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Monday, November 9, 2015

Comic Review: Dead Vengeance issues #1 from Dark Horse Comics


Writer: Bill Morrison
Penciller: Bill Morrison
Inker: Keith Champagne
Cover Artist: Bill Morrison
Genre: Action/Adventure, Crime, Horror
Publication Date: October 07, 2015
Format: FC, 32 pages; Miniseries
Price: $3.99
UPC:7 61568 15617 1 00111
It’s 1940, and a phony body on exhibit in a carnival sideshow suddenly springs to life and shambles away. Not so phony after all, he is John Doe, radio commentator and archenemy of Detroit’s notorious Purple Gang! But why did he disappear in 1930, and why did the mayor, the mob, and the cops all want him dead?

Dead Vengeance is one of those titles with an immediate, eye-catching premise that thankfully mostly pays off. I love stories of sideshows, so the premise of one of the attractions coming to life had me instantly. Things quickly progress, and we find that the mysterious protagonist not only has lost about ten years but also isn’t sure who he is. There are the usual problems to deal with (getting clothes, finding answers, stumbling across someone to help him), and we slowly learn that our John Doe was once Johnny Dover, radio star who went by John Doe the Everyman. Through meeting up with his friend Joe Preston, we learn of John’s mission to clean up the corruption in 1930s Detroit through his news commentary show, and his growing clash with the mayor, who was thought to be the head of said corruption. A good portion of the issue goes back and forth between a flashback to hints of what’s happened to Johnny now: mentions of his smell, the obvious change in his appearance, and the skulking figure of a gypsy along the periphery. Things end mid-explanation as the mayor ups the stakes and decides to deal with Johnny once and for all, right as Johnny is going to provide the city with hard facts connecting the mayor to all the sundry goings on about town.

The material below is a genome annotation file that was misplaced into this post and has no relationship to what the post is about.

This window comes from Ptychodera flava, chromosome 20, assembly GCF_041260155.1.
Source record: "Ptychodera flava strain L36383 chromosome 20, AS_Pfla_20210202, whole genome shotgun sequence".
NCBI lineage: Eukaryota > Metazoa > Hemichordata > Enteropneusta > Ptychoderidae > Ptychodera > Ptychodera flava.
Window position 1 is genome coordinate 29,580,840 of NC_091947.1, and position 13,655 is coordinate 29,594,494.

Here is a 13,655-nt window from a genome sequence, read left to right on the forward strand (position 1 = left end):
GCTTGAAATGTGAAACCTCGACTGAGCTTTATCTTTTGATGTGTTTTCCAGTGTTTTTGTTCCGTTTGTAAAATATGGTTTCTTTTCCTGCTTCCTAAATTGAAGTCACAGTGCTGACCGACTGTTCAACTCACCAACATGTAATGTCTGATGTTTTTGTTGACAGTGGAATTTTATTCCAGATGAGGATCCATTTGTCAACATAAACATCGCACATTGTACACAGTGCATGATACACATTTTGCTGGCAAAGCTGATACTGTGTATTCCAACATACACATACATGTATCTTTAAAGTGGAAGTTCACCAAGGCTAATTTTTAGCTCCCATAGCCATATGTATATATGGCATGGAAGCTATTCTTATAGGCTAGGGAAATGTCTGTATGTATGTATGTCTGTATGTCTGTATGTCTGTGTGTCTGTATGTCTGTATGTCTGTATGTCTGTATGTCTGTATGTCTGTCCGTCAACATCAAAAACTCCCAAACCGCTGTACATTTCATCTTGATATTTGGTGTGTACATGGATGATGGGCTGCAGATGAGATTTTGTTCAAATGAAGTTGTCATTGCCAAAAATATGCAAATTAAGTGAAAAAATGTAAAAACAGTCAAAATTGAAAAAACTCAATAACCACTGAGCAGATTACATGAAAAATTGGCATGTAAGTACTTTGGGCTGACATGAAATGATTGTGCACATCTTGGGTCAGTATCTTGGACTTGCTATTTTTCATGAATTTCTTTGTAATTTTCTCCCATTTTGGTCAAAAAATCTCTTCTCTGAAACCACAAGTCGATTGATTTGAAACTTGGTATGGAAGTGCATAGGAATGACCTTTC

The story itself drew me in immediately. A fan of the old Creepy and Eerie comics, this issue fits into that style but gives it a crime/noir twist. There’s a lot of detail in the side-show acts, the art style, the speech mannerisms – the creators of this comic are on their game. The only thing that drew me out was the extended flashback that for me slowed the pace down a little, and the fact that instead of giving just a little bit more of an answer as to what’s going on now (you’re going to tease me with random gypsies and corpses waking up and leave me hanging!?), it ended mid-flashback by throwing a huge problem at past Johnny. I’m definitely looking forward to the next issue, though, and I give huge props for a really fabulous set up that’s well-executed in an interesting time period.

Four Sheep

Guest Reviewer: Selah Janel

1 comment:

  1. I need to read more comic books. I do enjoy the ones that I've read. I've mostly stayed with ones that are set in worlds that I already read novels. I've read some from Women of the Otherworld by Kelley Armstrong, Patricia Briggs's werewolves and even the Anita Blake books.